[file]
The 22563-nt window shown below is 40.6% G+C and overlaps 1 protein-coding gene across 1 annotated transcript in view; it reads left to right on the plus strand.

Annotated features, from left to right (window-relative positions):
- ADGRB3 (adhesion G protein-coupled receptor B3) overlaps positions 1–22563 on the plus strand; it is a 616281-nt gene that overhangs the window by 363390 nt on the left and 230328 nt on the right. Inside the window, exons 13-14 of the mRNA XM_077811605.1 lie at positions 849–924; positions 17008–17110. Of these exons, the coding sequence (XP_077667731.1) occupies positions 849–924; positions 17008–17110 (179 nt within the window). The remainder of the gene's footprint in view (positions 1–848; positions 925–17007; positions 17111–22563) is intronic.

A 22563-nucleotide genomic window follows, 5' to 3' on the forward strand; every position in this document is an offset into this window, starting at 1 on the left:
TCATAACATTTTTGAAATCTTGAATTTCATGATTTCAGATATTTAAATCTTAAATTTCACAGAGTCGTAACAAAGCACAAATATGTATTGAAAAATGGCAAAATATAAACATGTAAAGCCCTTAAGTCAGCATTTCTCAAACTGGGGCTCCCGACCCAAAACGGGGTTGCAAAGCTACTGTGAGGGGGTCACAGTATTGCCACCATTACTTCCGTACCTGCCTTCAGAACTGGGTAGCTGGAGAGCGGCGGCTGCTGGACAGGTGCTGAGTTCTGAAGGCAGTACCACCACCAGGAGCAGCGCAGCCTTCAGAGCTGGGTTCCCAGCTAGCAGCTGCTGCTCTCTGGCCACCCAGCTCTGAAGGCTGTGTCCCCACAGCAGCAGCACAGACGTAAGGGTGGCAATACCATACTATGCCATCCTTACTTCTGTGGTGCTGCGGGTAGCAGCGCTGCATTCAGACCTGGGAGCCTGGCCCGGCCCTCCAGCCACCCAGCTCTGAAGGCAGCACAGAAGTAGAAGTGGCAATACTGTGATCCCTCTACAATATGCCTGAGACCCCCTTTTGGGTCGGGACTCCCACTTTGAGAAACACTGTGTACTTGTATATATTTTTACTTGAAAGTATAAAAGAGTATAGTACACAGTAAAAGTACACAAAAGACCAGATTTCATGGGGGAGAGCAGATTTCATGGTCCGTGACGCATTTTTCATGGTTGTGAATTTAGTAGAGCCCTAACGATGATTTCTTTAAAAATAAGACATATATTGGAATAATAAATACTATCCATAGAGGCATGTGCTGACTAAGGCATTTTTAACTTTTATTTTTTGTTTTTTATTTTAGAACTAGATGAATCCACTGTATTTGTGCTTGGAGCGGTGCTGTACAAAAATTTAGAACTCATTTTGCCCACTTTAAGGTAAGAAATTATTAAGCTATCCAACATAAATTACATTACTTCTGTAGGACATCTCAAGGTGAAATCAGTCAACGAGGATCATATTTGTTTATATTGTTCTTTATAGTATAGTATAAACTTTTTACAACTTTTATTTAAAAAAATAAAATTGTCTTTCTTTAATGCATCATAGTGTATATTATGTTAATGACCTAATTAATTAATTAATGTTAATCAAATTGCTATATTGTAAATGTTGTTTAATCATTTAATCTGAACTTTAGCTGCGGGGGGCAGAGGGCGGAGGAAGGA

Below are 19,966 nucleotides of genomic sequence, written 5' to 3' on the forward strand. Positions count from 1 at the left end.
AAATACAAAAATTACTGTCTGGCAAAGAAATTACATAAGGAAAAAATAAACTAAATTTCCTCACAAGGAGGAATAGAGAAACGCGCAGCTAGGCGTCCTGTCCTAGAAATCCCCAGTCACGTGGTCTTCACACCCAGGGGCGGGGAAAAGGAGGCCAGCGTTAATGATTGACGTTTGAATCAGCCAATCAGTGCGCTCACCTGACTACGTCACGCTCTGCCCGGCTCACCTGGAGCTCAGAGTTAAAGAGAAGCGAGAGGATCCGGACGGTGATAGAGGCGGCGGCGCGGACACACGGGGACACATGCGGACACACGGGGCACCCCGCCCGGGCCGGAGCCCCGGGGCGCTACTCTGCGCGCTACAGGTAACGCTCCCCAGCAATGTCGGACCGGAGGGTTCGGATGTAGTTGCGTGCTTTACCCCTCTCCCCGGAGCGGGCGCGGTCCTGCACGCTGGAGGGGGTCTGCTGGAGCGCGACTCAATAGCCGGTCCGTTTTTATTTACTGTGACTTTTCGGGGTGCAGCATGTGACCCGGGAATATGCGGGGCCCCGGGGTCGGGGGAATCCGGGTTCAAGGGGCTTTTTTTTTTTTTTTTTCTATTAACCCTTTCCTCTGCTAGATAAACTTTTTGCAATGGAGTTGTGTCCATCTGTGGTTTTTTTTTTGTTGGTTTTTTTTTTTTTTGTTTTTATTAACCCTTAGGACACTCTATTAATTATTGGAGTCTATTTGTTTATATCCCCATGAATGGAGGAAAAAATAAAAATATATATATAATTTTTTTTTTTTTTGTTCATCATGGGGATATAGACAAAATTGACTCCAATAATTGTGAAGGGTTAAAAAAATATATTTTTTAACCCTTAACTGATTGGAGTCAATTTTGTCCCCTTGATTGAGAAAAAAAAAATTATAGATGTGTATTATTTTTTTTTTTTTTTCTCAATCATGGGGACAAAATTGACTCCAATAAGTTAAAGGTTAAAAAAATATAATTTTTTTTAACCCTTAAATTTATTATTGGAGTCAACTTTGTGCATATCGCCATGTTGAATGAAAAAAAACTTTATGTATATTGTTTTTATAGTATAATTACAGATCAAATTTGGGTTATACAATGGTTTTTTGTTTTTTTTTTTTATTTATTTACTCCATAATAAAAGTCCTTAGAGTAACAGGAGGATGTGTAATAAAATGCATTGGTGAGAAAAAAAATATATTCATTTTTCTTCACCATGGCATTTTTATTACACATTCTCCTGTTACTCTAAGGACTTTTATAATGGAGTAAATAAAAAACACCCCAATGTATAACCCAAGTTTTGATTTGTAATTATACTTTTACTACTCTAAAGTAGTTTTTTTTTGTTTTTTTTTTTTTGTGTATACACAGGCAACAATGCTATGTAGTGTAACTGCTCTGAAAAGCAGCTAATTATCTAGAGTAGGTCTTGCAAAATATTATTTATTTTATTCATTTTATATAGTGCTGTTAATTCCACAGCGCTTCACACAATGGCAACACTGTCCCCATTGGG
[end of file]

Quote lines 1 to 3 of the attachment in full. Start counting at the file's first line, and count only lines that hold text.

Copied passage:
The 22563-nt window shown below is 40.6% G+C and overlaps 1 protein-coding gene across 1 annotated transcript in view; it reads left to right on the plus strand.

Annotated features, from left to right (window-relative positions):
- ADGRB3 (adhesion G protein-coupled receptor B3) overlaps positions 1–22563 on the plus strand; it is a 616281-nt gene that overhangs the window by 363390 nt on the left and 230328 nt on the right. Inside the window, exons 13-14 of the mRNA XM_077811605.1 lie at positions 849–924; positions 17008–17110. Of these exons, the coding sequence (XP_077667731.1) occupies positions 849–924; positions 17008–17110 (179 nt within the window). The remainder of the gene's footprint in view (positions 1–848; positions 925–17007; positions 17111–22563) is intronic.